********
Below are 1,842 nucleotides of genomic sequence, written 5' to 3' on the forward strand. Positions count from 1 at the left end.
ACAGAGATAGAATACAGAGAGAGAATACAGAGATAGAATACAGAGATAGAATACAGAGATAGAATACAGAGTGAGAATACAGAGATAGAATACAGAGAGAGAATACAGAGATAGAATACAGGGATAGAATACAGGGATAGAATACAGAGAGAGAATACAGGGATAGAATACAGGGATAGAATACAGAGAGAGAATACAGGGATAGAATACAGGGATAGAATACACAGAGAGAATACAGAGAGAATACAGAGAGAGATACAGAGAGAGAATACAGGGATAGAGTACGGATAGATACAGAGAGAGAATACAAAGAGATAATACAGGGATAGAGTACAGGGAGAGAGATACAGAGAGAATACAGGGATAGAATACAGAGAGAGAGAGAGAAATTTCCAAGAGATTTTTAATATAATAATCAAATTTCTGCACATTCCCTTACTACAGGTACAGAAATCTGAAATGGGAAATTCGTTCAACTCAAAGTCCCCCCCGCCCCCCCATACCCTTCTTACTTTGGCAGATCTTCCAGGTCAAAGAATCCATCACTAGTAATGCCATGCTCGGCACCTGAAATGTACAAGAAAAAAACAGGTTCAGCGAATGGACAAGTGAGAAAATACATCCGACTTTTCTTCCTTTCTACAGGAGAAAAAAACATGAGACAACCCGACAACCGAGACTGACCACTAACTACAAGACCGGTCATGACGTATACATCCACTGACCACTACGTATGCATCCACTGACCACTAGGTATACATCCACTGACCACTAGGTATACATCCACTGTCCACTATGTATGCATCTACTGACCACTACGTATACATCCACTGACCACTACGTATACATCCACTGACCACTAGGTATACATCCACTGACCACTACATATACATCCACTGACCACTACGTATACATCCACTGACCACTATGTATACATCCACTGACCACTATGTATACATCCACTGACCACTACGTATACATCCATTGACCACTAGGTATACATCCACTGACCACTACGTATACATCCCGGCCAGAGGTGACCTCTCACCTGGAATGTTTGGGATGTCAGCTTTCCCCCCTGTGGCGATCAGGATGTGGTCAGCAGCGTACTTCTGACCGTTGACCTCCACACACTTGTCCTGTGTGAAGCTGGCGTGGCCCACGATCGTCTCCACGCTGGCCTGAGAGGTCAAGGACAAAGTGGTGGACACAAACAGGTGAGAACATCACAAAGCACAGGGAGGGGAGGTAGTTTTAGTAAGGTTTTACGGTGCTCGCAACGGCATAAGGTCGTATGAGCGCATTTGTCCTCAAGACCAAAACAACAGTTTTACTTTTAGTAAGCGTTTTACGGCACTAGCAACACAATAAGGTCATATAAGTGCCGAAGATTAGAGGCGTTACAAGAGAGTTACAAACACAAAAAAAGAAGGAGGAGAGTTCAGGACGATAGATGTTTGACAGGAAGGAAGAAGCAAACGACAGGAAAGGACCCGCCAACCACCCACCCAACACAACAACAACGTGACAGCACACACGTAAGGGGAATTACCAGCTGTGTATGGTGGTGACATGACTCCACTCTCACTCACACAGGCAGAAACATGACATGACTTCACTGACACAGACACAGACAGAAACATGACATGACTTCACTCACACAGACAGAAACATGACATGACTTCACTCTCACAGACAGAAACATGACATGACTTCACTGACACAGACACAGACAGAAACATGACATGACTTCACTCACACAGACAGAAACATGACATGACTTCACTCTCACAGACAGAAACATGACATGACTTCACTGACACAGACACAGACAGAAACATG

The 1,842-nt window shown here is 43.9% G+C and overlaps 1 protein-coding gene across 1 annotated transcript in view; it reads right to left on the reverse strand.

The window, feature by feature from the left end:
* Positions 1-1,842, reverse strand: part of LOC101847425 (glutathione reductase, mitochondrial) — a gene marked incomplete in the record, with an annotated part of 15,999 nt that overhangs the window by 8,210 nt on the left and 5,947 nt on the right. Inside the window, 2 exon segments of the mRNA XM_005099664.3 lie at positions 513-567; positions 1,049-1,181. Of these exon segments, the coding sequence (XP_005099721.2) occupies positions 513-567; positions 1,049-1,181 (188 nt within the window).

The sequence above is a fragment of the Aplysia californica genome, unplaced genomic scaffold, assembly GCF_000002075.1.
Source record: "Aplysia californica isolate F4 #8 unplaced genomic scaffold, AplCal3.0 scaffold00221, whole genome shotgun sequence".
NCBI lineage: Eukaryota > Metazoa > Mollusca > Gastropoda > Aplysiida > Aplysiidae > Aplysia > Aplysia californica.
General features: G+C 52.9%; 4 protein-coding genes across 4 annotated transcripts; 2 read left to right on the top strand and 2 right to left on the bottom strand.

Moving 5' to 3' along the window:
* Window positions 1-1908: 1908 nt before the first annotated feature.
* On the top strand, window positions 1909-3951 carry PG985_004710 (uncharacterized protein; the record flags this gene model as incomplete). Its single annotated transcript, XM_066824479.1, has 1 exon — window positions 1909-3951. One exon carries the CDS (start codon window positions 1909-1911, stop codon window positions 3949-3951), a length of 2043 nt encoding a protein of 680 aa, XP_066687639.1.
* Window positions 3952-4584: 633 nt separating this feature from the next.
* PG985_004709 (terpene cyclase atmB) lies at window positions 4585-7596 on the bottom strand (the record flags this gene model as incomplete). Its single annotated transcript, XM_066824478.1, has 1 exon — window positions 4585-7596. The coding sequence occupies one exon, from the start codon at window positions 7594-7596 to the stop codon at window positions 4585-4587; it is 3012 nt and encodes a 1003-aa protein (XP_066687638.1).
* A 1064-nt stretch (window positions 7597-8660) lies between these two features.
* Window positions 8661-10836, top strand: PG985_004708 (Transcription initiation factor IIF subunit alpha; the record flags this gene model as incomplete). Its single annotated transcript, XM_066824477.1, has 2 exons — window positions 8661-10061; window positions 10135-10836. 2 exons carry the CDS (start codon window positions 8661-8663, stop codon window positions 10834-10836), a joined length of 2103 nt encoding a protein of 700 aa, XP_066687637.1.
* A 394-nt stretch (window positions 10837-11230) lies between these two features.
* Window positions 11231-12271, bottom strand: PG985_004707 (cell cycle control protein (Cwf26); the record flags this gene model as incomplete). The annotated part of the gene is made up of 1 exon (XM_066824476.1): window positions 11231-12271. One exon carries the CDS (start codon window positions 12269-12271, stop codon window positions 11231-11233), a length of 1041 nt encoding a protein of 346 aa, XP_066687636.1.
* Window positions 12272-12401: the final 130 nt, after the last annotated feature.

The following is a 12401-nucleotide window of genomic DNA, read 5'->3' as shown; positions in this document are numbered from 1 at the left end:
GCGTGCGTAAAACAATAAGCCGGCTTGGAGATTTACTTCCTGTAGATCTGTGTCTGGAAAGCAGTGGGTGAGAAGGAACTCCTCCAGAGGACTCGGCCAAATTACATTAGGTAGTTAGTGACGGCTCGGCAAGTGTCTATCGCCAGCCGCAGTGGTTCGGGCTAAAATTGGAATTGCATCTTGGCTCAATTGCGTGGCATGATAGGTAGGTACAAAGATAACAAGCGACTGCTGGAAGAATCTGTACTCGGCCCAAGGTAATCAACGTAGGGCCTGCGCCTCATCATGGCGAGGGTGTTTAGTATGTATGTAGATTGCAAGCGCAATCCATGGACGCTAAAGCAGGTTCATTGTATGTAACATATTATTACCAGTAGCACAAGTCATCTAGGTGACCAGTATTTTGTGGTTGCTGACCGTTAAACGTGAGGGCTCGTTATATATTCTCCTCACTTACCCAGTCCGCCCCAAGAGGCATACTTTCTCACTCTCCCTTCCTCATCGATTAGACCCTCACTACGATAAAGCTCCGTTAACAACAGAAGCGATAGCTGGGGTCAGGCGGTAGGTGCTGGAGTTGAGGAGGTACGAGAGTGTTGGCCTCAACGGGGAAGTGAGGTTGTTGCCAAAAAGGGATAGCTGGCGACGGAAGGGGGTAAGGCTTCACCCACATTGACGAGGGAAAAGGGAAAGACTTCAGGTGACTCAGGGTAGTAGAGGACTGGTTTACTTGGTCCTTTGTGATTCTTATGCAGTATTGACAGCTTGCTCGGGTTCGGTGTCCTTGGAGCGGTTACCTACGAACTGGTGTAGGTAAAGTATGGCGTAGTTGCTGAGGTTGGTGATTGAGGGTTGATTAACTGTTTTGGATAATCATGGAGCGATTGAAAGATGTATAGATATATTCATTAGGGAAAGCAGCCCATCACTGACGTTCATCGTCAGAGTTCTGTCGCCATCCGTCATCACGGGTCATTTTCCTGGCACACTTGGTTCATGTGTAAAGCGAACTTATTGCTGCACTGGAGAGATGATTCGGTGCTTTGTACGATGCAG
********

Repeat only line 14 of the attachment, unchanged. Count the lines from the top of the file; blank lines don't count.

* PG985_004709 (terpene cyclase atmB) lies at window positions 4585-7596 on the bottom strand (the record flags this gene model as incomplete). Its single annotated transcript, XM_066824478.1, has 1 exon — window positions 4585-7596. The coding sequence occupies one exon, from the start codon at window positions 7594-7596 to the stop codon at window positions 4585-4587; it is 3012 nt and encodes a 1003-aa protein (XP_066687638.1).